Review: Vissles LP85 75% Optical-Mechanical Keyboard

PC gamers are spoiled for choice when it comes to keyboards. Every big peripheral manufacturer has their own line of ones to choose from, as well as mid-tier and indie brands. Folks can even go all out and start building their own keyboards if nothing meets their needs. One brand coming up is Vissles, who have previously created the V84 keyboard. Their newest one is called the LP85 which successfully raised heaps of money over its goal on Kickstarter. Units will start to make their way out around February 2022.

Why might someone want the LP85? This is the type of keyboard for people who appreciate small form factor and thin keyboards with a style akin to the Apple Magic Keyboard. This device is clearly inspired by Apple’s and features similar pricing. With that said, don’t be fooled into thinking this only works with Apple products. You’ll get compatibility across a wide variety of devices such as MacBook, iPhone, iPad, Windows PCs, Android phones and the like. The only real difference between models of the Vissles keyboard is a Windows layout or Apple layout. This primarily breaks down primarily to whether or not you have a “Command” or “Windows” key. The keyboard itself comes in two colors: black or white.

This is a keyboard made for portability and compatibility with a wide variety of devices. Often you’ll find keyboards sporting tall, high-profile buttons and, while still portable, aren’t as friendly to being packed in a bag. With low-profile keys, the LP85 is much easier to simply slide into a bag alongside your tablet or other device due to its overall slim size. One question might be if the thin nature of the board makes it feel flimsy, but amazingly enough, it doesn’t. The keyboard features a sturdy aluminum frame and each button feels securely in place. It feels like this keyboard would survive being tossed around in a backpack and come out unscathed.

Speaking of the keys, there’s another feature of the LP85 that makes it more desirable than a traditional Apple keyboard. Following the big trend toward RGB lighting, the keyboard also features optional RGB lighting. The lights shine through each printed icon on the keycap itself. This effect looks great, but there is one caveat to this style of backlighting. Over time, as the solid paint of the caps wears off, you’ll start to see more lighting bleed through on the most-used keys. Alternatively, if a key gets scratched in transit, there may be a similar result. This is true of the majority of keyboards with this style of key backlighting.

As you might expect, there are a wide variety of RGB patterns that can be run on the keyboard. There’s of course a spectrum mode which slides a hue of rainbow colors across the length of the keyboard. Solid colors are okay too, as well as other animated effects. Those who don’t want to use the lighting can also turn it off. One reason you might want to turn the lighting off is when running the keyboard in Bluetooth mode. After all, the lighting will drain the battery just a bit faster in that mode. If you’ve got a wired connection (using the included USB Type-C port and cable) to your device, though, then might as well let those RGB lights run bright.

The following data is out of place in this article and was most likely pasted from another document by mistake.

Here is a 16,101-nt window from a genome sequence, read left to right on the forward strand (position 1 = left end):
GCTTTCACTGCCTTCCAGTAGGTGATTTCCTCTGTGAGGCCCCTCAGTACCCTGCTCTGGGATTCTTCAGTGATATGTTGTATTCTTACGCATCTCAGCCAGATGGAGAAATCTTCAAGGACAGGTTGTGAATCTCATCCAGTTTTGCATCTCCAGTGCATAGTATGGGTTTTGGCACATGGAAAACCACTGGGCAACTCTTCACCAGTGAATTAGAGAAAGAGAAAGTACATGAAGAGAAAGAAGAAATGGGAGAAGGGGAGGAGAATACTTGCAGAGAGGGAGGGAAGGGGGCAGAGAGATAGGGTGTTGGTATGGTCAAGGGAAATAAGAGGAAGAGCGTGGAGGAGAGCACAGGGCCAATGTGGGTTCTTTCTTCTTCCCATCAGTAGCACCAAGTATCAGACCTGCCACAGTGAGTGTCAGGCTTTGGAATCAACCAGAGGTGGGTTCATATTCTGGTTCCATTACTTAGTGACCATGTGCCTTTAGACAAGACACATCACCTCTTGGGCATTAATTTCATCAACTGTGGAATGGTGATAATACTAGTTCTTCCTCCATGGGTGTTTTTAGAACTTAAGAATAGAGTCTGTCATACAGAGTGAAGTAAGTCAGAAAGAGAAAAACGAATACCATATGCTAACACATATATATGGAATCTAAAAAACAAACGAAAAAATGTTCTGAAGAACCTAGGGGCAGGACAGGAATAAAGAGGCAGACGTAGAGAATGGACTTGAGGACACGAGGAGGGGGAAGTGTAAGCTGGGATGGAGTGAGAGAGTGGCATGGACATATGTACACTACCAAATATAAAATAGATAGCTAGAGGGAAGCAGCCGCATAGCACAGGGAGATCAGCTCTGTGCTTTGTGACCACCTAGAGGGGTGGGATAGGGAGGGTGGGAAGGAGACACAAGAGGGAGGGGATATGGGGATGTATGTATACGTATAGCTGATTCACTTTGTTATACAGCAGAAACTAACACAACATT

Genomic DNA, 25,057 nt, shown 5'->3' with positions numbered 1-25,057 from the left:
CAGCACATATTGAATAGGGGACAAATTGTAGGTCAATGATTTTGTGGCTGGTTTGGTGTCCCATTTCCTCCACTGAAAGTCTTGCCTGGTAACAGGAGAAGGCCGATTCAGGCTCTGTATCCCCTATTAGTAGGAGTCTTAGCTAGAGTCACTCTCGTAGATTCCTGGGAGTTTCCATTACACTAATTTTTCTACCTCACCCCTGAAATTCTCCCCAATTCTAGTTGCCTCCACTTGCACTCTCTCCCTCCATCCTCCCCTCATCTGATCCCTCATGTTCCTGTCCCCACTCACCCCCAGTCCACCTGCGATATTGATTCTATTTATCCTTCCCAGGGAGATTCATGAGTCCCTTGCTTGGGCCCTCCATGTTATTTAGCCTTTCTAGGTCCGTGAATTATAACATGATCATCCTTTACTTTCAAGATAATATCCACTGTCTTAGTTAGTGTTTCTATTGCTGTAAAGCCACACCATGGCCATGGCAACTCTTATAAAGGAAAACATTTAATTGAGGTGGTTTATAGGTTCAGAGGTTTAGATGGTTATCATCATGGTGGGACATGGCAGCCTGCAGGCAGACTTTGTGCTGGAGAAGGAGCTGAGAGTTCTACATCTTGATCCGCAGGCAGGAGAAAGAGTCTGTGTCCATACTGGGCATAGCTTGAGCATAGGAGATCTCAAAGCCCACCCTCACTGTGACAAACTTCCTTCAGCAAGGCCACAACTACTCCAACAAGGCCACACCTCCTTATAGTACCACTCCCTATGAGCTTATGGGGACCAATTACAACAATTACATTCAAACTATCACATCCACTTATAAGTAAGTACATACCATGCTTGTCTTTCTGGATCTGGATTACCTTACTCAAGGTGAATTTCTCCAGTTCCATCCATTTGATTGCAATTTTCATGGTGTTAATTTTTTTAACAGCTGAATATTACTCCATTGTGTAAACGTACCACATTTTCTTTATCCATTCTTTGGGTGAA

But enough about that, the most important feature of any keyboard isn’t lighting: it’s the typing experience! This is of course dependent on each user and what they’re looking for. But broadly speaking, the actuation distance of 1.2mm of pre-travel, with 2.5mm travel in total, makes the keys feel satisfyingly clicky. This is due to the “optical-mechanical” switches on the board. Typical mechanical keyboards feature more of an actuation distance. So how does the LP85 differ? Each key houses a light beam at the bottom of each switch which is registering your inputs faster than a mechanical keyboard’s traditional metal contact upon button press. The “click” of a mechanical keyboard is still there, just that it’s not actively a mechanical switch.

Swapping the device to work between a variety of devices is simple enough. Just hit the shortcut on the keyboard to enable Bluetooth seeking and then pair it with the appropriate device. The board itself has a slight incline, but not too much since it’s meant to be ultra thin. The one downside of this is there are no included feet or stands on the bottom for those who prefer a more high-profile, angled typing experience. It’s not hard to buy something from a third party or 3D print your own stand accessory, but it would have been a plus to have something included with the board by default.

Closing Comments:

For $99, the Vissless LP85 is a great keyboard for those who want a mechanical-style board that they can take on the go and use for a multitude of devices. Things like the RGB and optional wired mode are just perks for the overall experience. Typing on the keyboard is comfortable, clicky and it doesn’t feel like much has been sacrificed to put it all into such a small package. This keyboard isn’t going to replace your $400+ totally custom daily driver keyboard, but that’s not the aim. The Vissles LP85 wants to be the go-to for portability and it excels at this goal.